Ajay graduated from 8th grade this year. He is a very active, smart kit but sitting in a classroom is certainly not his strengths. He missed school quite often, Instead, he preferred to roam around in the village and to hang out with the wrong people. He was easily tempted to chewing tobacco, smoking and gambling … He knew he shouldn’t do this and he always promised Ulrike not to, but it was very difficult for him to find better ways to kill the boredom of the village. He clearly stated in a long conversation with me that he was bored and that there was nothing for him to do in the village. That was the day when Ulrike started to look around and talk to our peers what could be done for Ajay. We were looking for a place where he could “do” things, no classroom activities but creating with his own hands.
And we were lucky. A few months back, Bharti from Prakriti, Noida, introduced us to Vigyan Ashram, a learning center in rural Maharashtra. What we found on their website was very promising. Their ideas and practices are very close to what we are doing at Janwaar Castle. They also believe in “learning by doing”. Their one-year course in “rural technology” seemed to be designed for Ajay. In this course, the students learn basic technologies in workshop science, construction, energy and environment, agriculture and animal husbandry, home and health – very hands-on and practical! It’s the intention of this program to provide an effective delivery system for new technologies and nurture entrepreneurial spirit in the minds of the students.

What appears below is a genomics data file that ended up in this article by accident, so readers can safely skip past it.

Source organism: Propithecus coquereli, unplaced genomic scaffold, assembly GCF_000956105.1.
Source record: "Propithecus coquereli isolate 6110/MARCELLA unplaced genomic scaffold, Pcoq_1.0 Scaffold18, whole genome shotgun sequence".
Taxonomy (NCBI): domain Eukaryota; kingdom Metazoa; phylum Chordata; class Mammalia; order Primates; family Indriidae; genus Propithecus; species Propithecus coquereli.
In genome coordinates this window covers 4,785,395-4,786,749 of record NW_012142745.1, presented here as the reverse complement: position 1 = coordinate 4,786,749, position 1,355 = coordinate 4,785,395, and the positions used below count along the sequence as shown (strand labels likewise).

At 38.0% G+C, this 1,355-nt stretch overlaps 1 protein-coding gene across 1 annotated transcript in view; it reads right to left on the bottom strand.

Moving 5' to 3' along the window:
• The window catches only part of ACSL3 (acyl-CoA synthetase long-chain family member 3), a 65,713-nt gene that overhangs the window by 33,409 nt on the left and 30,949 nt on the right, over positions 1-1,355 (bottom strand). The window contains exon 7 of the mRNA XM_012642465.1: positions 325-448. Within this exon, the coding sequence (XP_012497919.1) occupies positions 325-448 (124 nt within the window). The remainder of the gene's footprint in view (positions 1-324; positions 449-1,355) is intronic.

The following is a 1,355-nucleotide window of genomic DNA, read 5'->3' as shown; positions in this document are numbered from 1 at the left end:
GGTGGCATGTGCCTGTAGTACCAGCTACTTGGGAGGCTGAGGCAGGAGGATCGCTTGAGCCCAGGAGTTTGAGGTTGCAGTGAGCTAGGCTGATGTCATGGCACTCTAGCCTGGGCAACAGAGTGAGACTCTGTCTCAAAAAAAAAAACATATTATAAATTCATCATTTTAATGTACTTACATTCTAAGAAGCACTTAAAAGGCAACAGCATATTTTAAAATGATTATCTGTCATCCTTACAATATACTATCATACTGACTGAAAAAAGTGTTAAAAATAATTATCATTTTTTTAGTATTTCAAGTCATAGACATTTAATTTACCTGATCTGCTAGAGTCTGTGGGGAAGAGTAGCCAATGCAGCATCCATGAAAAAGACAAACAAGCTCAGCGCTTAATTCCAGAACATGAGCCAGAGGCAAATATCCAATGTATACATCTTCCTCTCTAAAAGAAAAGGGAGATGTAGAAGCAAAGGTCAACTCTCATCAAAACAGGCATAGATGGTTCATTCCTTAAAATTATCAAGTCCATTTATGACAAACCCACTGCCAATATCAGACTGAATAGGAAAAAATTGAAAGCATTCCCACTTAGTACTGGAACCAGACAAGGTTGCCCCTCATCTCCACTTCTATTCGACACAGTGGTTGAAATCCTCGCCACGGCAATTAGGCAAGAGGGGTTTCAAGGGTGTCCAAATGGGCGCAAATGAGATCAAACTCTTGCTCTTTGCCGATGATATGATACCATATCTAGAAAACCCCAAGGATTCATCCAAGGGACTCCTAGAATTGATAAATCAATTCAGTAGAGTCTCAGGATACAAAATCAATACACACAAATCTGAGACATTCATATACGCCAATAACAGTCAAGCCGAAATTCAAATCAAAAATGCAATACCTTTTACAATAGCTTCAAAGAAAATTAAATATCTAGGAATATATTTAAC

For us, it seemed that the Vigyan Ashram is exactly providing what could help Ajay to develop his true potential. Thanks to a scholarship we could send Ajay to Pabal, close to Pune. I dropped him there this week. I was blown away by this place and I found it similar to Janwaar Castle. Here are my first impressions:
No boundaries. No walls.
One doesn’t know where the Ashram starts or ends. But you know when you have entered its territory. Beautiful semi-spherical structures (small halls/rooms/store rooms) are spread over the whole area.
Learning over education
– There are several places at the Ashram where the kids experiment with farming. Many products are kept here and there. Some are still work in progress. Some are in use. They have a solar water heater, a grain grinder, a DIY tractor and many more. All this is happening in their big blue shed. Inside is every tool/equipment one needs to build – machining tools, fabrication laboratory, 3D printers, welding machines – in one word: everything!
– It’s up to the kids to take the initiative. They can decide what to do and then simply make it. The process is easy: The kids tell the mentors what they want to make and tell what they need for it. The mentors arrange the material and then the kids build. The mentors are guides. Nothing less. Nothing more.
Ajay is planning to make his own skateboard 🙂
– The mentors are only “guides”. They encourage the kids to make the first move and then they help them to reflect the process.
– The kids have built the entire place: The rooms they sleep in, the bunk beds, the mess tables, halls, gardens, solar heater, solar cookers – you name it.
Vigyan Ashram started in 1983. Currently, their team includes 10 mentors, most of them have been there for a very long time. Some even started as students. There are no hierarchies; every teacher and student is equal and has to follow the same rules.
Vigyan Ashram truly aims to spark the entrepreneur in the kids. In the one year course, they learn how to design products, how to become better farmers, use different tools and above all how to do things on their own. If they want to start a business, the Vigyan Ashram accountant will help them to set it up.